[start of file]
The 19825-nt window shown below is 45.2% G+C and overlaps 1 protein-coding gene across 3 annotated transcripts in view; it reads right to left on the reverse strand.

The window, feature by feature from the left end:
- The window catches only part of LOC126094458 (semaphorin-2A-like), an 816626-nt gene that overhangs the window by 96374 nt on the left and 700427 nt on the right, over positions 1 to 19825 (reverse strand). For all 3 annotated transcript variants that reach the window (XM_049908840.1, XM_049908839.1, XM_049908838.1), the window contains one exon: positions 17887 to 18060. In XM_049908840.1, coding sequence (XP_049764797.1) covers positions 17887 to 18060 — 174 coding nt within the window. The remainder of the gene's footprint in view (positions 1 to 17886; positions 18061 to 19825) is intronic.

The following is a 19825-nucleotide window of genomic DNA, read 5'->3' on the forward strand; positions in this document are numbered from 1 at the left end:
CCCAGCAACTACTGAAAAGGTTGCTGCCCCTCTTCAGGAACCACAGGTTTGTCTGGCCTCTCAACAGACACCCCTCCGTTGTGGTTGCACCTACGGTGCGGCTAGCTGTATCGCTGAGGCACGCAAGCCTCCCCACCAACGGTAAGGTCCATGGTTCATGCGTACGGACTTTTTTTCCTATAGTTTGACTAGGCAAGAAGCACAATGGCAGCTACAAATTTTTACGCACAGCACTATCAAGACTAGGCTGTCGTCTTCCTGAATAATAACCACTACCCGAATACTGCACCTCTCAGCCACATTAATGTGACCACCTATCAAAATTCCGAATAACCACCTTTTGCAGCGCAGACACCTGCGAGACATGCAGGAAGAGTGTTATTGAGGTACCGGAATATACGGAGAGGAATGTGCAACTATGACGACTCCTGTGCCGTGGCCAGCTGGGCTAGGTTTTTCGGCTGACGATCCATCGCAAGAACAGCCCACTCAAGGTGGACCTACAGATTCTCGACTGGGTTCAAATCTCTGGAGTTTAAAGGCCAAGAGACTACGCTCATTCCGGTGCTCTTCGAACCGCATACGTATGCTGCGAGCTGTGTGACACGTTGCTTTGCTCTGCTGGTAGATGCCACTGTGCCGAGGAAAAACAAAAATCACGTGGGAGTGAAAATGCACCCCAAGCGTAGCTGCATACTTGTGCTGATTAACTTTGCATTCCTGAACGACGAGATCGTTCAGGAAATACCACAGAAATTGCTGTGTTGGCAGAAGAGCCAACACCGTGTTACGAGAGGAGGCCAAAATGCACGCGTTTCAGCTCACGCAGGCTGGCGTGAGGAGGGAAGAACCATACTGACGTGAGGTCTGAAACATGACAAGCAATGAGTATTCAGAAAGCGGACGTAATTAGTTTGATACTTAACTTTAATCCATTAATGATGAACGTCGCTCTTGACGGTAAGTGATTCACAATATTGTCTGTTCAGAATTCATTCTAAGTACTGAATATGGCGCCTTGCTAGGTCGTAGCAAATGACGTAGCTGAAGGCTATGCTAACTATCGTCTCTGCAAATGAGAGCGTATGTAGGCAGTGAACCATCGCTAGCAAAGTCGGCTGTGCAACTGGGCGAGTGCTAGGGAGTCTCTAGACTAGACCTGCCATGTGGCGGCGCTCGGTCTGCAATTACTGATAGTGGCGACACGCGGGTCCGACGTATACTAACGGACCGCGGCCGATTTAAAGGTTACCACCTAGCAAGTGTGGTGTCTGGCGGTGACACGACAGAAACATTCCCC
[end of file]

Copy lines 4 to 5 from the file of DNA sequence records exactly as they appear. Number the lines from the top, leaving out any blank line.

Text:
The following is a 19825-nucleotide window of genomic DNA, read 5'->3' on the forward strand; positions in this document are numbered from 1 at the left end:
CCCAGCAACTACTGAAAAGGTTGCTGCCCCTCTTCAGGAACCACAGGTTTGTCTGGCCTCTCAACAGACACCCCTCCGTTGTGGTTGCACCTACGGTGCGGCTAGCTGTATCGCTGAGGCACGCAAGCCTCCCCACCAACGGTAAGGTCCATGGTTCATGCGTACGGACTTTTTTTCCTATAGTTTGACTAGGCAAGAAGCACAATGGCAGCTACAAATTTTTACGCACAGCACTATCAAGACTAGGCTGTCGTCTTCCTGAATAATAACCACTACCCGAATACTGCACCTCTCAGCCACATTAATGTGACCACCTATCAAAATTCCGAATAACCACCTTTTGCAGCGCAGACACCTGCGAGACATGCAGGAAGAGTGTTATTGAGGTACCGGAATATACGGAGAGGAATGTGCAACTATGACGACTCCTGTGCCGTGGCCAGCTGGGCTAGGTTTTTCGGCTGACGATCCATCGCAAGAACAGCCCACTCAAGGTGGACCTACAGATTCTCGACTGGGTTCAAATCTCTGGAGTTTAAAGGCCAAGAGACTACGCTCATTCCGGTGCTCTTCGAACCGCATACGTATGCTGCGAGCTGTGTGACACGTTGCTTTGCTCTGCTGGTAGATGCCACTGTGCCGAGGAAAAACAAAAATCACGTGGGAGTGAAAATGCACCCCAAGCGTAGCTGCATACTTGTGCTGATTAACTTTGCATTCCTGAACGACGAGATCGTTCAGGAAATACCACAGAAATTGCTGTGTTGGCAGAAGAGCCAACACCGTGTTACGAGAGGAGGCCAAAATGCACGCGTTTCAGCTCACGCAGGCTGGCGTGAGGAGGGAAGAACCATACTGACGTGAGGTCTGAAACATGACAAGCAATGAGTATTCAGAAAGCGGACGTAATTAGTTTGATACTTAACTTTAATCCATTAATGATGAACGTCGCTCTTGACGGTAAGTGATTCACAATATTGTCTGTTCAGAATTCATTCTAAGTACTGAATATGGCGCCTTGCTAGGTCGTAGCAAATGACGTAGCTGAAGGCTATGCTAACTATCGTCTCTGCAAATGAGAGCGTATGTAGGCAGTGAACCATCGCTAGCAAAGTCGGCTGTGCAACTGGGCGAGTGCTAGGGAGTCTCTAGACTAGACCTGCCATGTGGCGGCGCTCGGTCTGCAATTACTGATAGTGGCGACACGCGGGTCCGACGTATACTAACGGACCGCGGCCGATTTAAAGGTTACCACCTAGCAAGTGTGGTGTCTGGCGGTGACACGACAGAAACATTCCCC